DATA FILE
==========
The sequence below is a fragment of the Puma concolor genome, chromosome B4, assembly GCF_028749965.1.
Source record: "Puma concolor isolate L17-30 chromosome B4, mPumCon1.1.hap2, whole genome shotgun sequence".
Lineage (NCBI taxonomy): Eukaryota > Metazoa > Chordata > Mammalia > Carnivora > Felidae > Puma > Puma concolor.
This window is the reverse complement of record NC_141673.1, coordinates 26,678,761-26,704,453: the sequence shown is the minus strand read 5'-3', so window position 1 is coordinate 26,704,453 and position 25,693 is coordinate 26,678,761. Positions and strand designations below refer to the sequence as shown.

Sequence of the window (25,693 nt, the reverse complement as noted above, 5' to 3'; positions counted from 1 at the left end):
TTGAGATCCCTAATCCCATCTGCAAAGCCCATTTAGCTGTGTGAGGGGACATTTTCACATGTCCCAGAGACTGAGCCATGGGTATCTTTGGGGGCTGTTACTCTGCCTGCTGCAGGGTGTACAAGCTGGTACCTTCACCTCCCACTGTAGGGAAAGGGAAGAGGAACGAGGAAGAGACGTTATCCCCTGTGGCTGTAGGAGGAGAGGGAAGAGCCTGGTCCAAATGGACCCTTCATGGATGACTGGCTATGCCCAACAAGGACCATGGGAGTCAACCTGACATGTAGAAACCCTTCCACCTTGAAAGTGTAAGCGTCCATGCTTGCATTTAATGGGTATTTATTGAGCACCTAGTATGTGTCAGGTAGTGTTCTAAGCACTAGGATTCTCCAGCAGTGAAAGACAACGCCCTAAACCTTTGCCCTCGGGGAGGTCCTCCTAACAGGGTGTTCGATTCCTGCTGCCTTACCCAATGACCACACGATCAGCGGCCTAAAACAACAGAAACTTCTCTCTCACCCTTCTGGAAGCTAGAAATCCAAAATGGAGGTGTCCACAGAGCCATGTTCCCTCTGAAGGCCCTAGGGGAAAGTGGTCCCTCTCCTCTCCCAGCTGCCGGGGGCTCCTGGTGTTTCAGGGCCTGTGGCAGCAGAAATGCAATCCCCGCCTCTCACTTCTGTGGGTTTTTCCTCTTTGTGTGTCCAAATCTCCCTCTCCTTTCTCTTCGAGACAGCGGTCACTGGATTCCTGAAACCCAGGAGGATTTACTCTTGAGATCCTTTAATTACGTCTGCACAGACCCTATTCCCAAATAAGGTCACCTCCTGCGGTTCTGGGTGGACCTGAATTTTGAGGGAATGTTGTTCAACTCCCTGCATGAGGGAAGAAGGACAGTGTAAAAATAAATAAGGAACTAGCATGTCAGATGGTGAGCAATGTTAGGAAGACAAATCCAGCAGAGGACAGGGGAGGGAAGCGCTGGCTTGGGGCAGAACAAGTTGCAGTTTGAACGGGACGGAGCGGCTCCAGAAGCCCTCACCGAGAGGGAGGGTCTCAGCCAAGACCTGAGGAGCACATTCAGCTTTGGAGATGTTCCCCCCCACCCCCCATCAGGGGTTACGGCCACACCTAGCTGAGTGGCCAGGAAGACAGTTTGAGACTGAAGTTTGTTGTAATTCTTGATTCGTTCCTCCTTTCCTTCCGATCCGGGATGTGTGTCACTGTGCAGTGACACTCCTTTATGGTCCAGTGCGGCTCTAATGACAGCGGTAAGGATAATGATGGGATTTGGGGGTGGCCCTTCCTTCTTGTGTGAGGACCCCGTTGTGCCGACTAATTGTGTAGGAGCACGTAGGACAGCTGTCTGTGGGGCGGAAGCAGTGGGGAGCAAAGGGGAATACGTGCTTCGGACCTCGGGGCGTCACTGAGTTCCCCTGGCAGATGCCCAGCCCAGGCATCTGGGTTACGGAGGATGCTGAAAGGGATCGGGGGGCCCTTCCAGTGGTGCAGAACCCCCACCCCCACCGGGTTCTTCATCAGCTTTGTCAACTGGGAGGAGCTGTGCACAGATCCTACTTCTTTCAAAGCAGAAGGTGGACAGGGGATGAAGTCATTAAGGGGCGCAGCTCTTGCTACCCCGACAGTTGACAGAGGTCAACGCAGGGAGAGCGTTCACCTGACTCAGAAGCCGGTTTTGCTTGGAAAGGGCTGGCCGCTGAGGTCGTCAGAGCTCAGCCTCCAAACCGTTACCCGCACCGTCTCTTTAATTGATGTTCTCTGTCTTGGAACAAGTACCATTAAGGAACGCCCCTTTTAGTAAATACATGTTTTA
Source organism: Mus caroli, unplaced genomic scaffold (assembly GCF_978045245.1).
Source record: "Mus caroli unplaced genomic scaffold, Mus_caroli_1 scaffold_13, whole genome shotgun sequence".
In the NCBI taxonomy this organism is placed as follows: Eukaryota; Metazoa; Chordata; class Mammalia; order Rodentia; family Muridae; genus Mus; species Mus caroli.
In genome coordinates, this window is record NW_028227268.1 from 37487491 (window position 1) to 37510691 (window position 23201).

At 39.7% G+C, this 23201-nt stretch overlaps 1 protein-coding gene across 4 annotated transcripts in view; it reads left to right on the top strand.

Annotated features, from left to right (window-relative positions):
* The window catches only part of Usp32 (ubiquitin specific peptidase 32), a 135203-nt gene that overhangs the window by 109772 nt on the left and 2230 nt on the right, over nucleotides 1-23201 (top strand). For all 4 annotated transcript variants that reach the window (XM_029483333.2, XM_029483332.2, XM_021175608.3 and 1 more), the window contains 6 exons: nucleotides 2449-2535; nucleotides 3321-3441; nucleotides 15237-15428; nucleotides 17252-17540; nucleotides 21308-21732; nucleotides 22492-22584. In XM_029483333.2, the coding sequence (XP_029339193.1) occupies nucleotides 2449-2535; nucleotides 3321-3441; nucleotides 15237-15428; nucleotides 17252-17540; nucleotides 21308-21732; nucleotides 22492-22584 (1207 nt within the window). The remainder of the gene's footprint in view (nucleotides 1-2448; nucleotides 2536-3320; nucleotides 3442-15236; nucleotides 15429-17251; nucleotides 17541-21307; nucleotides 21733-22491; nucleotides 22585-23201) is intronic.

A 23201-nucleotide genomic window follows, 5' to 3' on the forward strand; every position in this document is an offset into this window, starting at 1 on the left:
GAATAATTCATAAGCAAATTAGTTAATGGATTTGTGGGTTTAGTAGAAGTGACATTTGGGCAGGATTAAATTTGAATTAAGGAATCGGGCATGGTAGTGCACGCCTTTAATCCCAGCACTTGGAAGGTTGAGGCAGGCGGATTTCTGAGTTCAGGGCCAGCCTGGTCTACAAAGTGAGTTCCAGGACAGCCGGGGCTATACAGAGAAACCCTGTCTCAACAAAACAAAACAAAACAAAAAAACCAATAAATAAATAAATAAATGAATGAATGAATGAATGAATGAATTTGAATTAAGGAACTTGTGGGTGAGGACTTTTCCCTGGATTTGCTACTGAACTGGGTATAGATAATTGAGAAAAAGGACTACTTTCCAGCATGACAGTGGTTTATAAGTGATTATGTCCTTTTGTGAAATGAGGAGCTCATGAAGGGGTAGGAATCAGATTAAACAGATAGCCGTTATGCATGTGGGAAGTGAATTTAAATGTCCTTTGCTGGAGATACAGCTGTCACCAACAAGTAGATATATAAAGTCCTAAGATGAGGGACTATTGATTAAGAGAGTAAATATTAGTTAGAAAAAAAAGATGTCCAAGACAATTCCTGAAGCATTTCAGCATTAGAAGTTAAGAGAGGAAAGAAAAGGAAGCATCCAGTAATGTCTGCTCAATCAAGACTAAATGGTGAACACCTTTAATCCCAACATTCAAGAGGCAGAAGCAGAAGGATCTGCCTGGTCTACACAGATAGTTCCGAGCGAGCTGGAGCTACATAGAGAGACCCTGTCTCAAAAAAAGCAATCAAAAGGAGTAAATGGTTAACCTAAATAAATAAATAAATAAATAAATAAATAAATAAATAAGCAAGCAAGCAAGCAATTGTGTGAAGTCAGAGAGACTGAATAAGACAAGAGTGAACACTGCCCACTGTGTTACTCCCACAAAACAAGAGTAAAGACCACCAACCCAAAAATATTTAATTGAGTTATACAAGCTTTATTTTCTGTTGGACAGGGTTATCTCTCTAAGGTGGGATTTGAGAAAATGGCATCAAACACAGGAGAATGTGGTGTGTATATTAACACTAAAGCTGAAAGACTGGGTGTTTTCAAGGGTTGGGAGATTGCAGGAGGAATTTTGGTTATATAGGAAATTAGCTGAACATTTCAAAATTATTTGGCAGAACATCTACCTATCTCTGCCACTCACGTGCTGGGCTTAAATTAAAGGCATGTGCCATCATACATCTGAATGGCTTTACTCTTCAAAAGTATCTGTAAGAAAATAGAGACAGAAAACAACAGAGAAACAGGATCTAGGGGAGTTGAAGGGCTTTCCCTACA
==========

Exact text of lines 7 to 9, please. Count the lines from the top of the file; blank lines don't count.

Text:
Source organism: Mus caroli, unplaced genomic scaffold (assembly GCF_978045245.1).
Source record: "Mus caroli unplaced genomic scaffold, Mus_caroli_1 scaffold_13, whole genome shotgun sequence".
In the NCBI taxonomy this organism is placed as follows: Eukaryota; Metazoa; Chordata; class Mammalia; order Rodentia; family Muridae; genus Mus; species Mus caroli.